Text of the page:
Procurement agility in the age of digitalisation

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GilesBreault.jpgHow can your procurement team embrace the age of digitalisation and develop an effective roadmap that ultimately puts you in the driver's seat?The digital enablement field is wide open, with no single right answer on how to proceed.

However, there are ways that can help organisations to plot a way forward. CPOs must define a roadmap for change and align it with enterprise-level digital transformation initiatives, says Giles Breault, Supply Chain, Sourcing and Procurement Executive at The Beyond Group AG.

The need to improve procurement efficiency (doing more with less) and at the same time master changes in technology (specifically the impact of digitalisation) are two very different objectives. They demand different resources, different thinking and different leadership, leaving procurement teams in an untenable bind: needing to contribute more but without the capability to assimilate new technology that might be a remedy for the specific problem.

AGILITY IS MAKING FLEXIBILITY LOOK LIKE A PLAN

Each year The Beyond Group holds a Procurement Think Tank (PTT), which strives to create an environment of real learning and interaction among business peers. In 2017, the PTT reflected on agility, and found that it is not just about flexibility, but rather a never-ending cycle of thinking-planning-action, all in a Devolved Approval Matrix (see Breault's blog Agility - making flexibility look like the plan).

While digitalisation might be a foundation, in and of itself, digitalisation is only an enabling tool of agility, says Breault. When viewed in this context, the rush to become 'digital' is less of a frenetic all-out race to do something 'digital' and more of a 'pick-and-choose' from a menu of enabling technologies that will help to achieve business strategy.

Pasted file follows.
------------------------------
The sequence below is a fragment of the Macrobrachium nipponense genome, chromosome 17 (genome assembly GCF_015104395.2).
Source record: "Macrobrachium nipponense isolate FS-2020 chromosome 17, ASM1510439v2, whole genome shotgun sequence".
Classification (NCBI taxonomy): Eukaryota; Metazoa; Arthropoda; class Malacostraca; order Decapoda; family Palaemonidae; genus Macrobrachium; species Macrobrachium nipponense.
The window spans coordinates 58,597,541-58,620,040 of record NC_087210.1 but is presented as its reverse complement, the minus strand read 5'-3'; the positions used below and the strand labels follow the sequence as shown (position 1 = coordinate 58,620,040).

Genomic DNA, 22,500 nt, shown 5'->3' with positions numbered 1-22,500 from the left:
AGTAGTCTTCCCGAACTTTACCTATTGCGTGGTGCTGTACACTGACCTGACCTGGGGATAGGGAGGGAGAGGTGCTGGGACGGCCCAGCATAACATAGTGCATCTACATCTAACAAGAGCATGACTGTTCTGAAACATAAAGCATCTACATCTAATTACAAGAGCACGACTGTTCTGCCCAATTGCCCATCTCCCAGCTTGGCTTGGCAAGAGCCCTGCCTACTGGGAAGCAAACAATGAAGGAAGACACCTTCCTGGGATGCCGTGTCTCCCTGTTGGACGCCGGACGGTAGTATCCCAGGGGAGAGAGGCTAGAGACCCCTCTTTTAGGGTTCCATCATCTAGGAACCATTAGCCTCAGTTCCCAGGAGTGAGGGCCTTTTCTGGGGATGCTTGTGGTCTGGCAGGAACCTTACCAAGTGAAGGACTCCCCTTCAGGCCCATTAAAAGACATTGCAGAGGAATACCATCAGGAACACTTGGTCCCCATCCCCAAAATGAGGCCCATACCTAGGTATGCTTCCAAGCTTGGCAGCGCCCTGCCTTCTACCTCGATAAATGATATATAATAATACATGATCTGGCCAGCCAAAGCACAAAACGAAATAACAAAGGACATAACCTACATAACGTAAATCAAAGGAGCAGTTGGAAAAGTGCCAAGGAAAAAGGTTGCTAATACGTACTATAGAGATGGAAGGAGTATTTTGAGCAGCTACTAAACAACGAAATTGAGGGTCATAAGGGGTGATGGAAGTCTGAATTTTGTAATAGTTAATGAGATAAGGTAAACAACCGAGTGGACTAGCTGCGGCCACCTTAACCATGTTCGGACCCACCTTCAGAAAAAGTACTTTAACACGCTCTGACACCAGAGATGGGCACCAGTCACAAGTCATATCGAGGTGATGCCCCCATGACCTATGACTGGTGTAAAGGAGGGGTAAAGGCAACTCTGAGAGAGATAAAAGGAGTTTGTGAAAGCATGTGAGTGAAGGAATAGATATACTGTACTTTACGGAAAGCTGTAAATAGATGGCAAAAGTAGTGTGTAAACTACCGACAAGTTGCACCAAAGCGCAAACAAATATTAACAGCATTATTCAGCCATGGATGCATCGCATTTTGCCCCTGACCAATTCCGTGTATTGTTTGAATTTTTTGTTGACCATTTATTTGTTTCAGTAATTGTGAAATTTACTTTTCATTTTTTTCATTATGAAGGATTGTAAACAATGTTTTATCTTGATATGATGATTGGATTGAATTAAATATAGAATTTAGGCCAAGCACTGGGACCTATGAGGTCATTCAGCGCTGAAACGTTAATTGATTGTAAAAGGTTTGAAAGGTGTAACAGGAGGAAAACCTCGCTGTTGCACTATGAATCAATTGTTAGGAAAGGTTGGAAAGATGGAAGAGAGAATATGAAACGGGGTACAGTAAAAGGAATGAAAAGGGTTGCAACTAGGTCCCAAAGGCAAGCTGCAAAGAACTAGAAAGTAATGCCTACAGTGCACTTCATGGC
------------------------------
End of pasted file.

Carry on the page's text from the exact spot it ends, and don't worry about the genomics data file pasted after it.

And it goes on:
However, while procurement is tasked with dealing with a broad range of new technologies, it must also deal with its traditional mandate.

As procurement continues to evolve toward digital mastery, it must still manage increasingly complex supply chains, reduce risk, become more efficient, expand its influence and become a trusted business advisor. The enormity of these tasks has created a conundrum for procurement teams around which priority to tackle first.

Depressingly, procurement teams have not taken a leadership position with respect to digital technologies, opting instead for being a receiver of whatever mandates are forthcoming from broader implementation efforts. The data shows that most procurement organisations are either unprepared or have taken a 'wait-and-see' approach to digital technologies, often adopting them in a haphazard or uncoordinated way.

The sheer number of available technologies that must be evaluated for their usefulness has stymied procurement organisations from building an effective path and being able to move forward.

The issue, of course, is two-fold. First, specific knowledge must exist within the procurement teams about the technologies that are available and, second, this must be followed by leadership awareness of those technologies and how they fit together in the strategic landscape. Then, and only then, can a framework be developed that prioritises how and when to implement the chosen solutions. Today, most procurement organisations are not rising to the challenge in either of these areas.

While many new digital technologies are fast becoming standard, often the solutions that promise the quickest way of making transactional processes more efficient are no longer within the wing of procurement. These activities have been absorbed into other, often larger, business services functions. While we have long been advocates of moving transactional activities to other functions, one can see the writing on the wall, says Breault. The continued erosion of the procurement remit combined with automating technology could easily foretell the doom of the function as we know it.